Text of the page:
what3words - what is it and how can it be used by the outdoor enthusiast?

what3words -

what3words - what is it and how can it be used by the outdoor enthusiast?

what3words is a system that divides the world into a grid of 3m x 3m squares, each identified by a unique combination of three words.

It provides a precise way to identify and communicate locations, but what are the pros and cons of what3words?

In this article we look at these.

If you have had your personal experiences of using what3words, please do leave a comment in the comment box below.

Overview of the key features of what3words and the benefits and how it can be used in the hills/ outdoors.

Key Features:

  1. Precision: Every 3m x 3m square on the planet has a unique three-word address, allowing for exact pinpointing of locations.
  2. Ease of Use: Using three simple words makes it easy to remember and share.
  3. Language Support: Available in multiple languages, ensuring accessibility for outdoor enthusiasts from different regions.
  4. Offline Capability: Can be used without an internet connection, which is crucial for remote locations where connectivity is limited.

    But the key thing is to bear in mind, if you then do want to share your what3words with someone you will need a mobile phone connection.

In the video below Andrew certainly gives a great insight into the pros and cons of what3words when out on the hill.

In the video Andrew has to interesting points, at the bottom of this page are some supporting documents to support the claims he makes in the video.

What should you do if you do not have a two-way satellite communicator? Register to text 999

Some good advice for UK readers is to register your phone to text 999 in case you find yourself with too little signal for calls or internet, but just enough to send a text.

Using the service only works if you register your phone (which takes a matter of moments). Once registered it allows you to text 999 in any emergency situation where you are unable to speak aloud.

In the hills and remote areas of the UK there can often be very poor phone signal. This means making a phone call can be very difficult. The call may constantly drop and the line may be bad making passing on information difficult. Add wind to this and the operator will have even more difficulty taking down quick and accurate details of your situation . This can result in delaying help.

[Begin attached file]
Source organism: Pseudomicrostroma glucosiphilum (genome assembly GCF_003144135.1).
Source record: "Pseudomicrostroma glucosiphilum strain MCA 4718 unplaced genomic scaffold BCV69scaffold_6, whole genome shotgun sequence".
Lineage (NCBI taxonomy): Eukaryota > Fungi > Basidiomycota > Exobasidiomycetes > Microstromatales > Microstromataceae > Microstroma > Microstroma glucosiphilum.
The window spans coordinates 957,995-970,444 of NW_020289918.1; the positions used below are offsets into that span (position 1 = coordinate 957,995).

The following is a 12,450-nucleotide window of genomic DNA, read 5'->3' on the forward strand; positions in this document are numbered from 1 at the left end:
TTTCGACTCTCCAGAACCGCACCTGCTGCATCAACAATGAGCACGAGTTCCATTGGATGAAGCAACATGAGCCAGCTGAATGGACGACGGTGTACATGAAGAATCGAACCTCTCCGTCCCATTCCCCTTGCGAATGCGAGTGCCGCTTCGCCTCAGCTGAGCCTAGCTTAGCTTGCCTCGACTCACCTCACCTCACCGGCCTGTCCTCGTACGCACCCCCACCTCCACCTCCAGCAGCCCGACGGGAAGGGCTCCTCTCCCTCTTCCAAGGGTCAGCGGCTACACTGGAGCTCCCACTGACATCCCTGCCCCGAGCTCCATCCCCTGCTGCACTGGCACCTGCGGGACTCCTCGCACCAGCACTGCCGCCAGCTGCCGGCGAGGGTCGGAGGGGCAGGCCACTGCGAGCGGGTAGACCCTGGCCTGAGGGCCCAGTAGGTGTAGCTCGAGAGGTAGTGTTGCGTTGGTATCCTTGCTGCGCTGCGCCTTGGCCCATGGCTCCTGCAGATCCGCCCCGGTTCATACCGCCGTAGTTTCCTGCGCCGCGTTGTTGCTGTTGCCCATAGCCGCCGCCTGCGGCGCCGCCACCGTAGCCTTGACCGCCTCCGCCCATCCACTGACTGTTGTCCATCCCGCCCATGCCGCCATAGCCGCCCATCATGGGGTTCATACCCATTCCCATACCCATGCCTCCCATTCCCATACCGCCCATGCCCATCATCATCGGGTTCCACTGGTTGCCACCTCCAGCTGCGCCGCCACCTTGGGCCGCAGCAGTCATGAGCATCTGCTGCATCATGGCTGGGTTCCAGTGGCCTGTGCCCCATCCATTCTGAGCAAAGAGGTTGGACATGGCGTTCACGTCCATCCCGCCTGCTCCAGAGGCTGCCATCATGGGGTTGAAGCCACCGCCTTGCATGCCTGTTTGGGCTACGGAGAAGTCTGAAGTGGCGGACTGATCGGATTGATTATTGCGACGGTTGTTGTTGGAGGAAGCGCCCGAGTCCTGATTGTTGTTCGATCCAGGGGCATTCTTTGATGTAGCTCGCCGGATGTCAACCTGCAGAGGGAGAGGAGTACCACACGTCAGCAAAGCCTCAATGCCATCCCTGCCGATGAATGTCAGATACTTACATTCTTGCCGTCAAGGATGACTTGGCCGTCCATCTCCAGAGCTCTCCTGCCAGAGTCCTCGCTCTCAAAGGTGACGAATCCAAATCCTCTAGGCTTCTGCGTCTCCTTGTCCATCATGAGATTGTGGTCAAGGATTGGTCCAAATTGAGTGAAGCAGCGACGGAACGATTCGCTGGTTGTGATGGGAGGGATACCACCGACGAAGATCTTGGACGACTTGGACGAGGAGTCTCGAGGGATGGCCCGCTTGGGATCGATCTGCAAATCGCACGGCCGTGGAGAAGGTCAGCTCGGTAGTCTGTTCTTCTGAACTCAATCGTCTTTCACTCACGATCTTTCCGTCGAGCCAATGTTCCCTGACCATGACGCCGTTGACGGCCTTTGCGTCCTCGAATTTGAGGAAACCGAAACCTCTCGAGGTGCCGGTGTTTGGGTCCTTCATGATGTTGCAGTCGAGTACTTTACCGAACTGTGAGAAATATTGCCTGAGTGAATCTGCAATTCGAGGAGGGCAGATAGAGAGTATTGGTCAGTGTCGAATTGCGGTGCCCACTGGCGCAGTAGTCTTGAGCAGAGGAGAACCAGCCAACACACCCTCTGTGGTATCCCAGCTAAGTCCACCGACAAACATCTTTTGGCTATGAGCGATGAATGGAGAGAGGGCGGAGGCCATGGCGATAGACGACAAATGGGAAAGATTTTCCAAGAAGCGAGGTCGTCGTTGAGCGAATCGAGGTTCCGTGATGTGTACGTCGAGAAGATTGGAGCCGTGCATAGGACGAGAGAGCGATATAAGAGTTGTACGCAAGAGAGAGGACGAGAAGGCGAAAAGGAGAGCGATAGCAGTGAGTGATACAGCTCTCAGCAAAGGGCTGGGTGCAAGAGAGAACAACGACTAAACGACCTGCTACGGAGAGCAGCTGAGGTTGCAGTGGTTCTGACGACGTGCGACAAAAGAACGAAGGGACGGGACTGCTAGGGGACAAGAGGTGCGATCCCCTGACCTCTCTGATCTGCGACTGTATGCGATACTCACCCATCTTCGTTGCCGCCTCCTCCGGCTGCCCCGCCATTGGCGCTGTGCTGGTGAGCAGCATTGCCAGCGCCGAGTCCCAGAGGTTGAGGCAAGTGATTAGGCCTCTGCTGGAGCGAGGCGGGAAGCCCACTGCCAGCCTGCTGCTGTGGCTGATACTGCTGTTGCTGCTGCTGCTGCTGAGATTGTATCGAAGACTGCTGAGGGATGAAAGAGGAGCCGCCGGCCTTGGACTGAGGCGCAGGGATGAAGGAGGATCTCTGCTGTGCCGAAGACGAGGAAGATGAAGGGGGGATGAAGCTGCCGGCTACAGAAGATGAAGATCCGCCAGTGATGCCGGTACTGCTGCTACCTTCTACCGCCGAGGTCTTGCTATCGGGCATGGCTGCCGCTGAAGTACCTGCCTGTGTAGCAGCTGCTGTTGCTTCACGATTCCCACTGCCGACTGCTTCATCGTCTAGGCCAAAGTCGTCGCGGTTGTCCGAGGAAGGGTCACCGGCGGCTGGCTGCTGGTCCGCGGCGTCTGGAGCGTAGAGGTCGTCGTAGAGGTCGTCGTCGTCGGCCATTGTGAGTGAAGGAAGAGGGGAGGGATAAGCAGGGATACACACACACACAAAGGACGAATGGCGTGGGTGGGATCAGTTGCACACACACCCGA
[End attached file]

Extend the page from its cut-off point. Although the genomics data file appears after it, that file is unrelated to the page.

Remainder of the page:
Whereas, once you send a text & your phone shows it has gone through, you know that the emergency services have received the information about your situation and should start organising help for you. You should receive a reply to confirm your text has been received and they may subsequently ask for more information . However in poor signal remember there is a chance these may not come through.

Below is a step-by-step guide to the quick process of registering your phone and some key details you should consider passing on in an emergency.

How to register your phone for the text 999 service

  1. Send the word 'register' in an SMS message to 999

  2. You will receive a reply about the service asking you to confirm that you want to register

  3. When you have read these SMS messages reply by sending 'yes'

  4. You will receive a message telling you that your mobile phone is registered or if there is a problem with your registration

Supporting documents/ further reading on what3words

1. The use of confusing language by what3words - a great BBC article on vocabulary size

2. The problem with what3words creating confusing addresses.

- Andrew Tierney’s detailed blog, Why what3words is not suitable for safety critical applications- read that here

- Rescuers question what3words’ use in emergencies - BBC article, more here